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A drug traditionally used to treat age-related macular degeneration has been successful in also treating diabetic macular edema in recent trials.
According to Bayer, which co-developed the drug along with Regeneron, the drug VEGF Trap-Eye, also known as Eylea, has reached goals established by the companies during year-long, Phase 3 trials.
Diabetic macular edema, which impacts about 10 percent of those with diabetes, leads to leaking blood vessels that cause swelling of the retina and resulting blurred vision. It is traditionally treated with lasers that are used to seal fluid leaks.
Eylea is currently used to treat neovascular (also known as wet) age-related macular degeneration, which is caused by the leaking of blood and fluid into the retina, leading to distortion and loss of vision.
The drug is administered through monthly injections.
Regeneron plans to seek approval to market the drug in the United States sometime later this year, about a year earlier than initially intended.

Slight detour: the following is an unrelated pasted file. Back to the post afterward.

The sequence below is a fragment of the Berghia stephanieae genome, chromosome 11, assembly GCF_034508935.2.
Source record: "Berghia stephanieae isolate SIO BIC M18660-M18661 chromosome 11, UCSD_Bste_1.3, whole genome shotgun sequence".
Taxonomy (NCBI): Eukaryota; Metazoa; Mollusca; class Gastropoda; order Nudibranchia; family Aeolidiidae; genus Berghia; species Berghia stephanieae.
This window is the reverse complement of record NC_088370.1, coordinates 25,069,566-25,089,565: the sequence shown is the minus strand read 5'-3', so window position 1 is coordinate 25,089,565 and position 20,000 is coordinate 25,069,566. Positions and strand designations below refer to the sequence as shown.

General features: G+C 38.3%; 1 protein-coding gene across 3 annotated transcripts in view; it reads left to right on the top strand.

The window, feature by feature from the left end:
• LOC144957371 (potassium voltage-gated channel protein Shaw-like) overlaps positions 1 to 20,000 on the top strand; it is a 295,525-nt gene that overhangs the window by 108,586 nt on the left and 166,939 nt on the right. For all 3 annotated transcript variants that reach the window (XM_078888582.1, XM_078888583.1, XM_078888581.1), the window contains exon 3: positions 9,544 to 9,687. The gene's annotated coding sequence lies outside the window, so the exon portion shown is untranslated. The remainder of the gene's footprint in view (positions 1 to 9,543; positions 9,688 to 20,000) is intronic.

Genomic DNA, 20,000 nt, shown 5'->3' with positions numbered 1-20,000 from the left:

According to the American Academy of Ophthalmology, in addition to diabetic macular edema, those with diabetes are also at a higher risk of diabetic retinopathy, glaucoma, and retinal detachment.
For optimum eye health, the organization recommends annual comprehensive eye exams, maintaining low blood sugar levels to prevent damage to blood vessels in the eyes, keeping blood pressure and cholesterol levels in check, getting plenty of exercise, and not smoking.
0 comments - Sep 20, 2013
Diabetes Health is the essential resource for people living with diabetes- both newly diagnosed and experienced as well as the professionals who care for them. We provide balanced expert news and information on living healthfully with diabetes. Each issue includes cutting-edge editorial coverage of new products, research, treatment options, and meaningful lifestyle issues.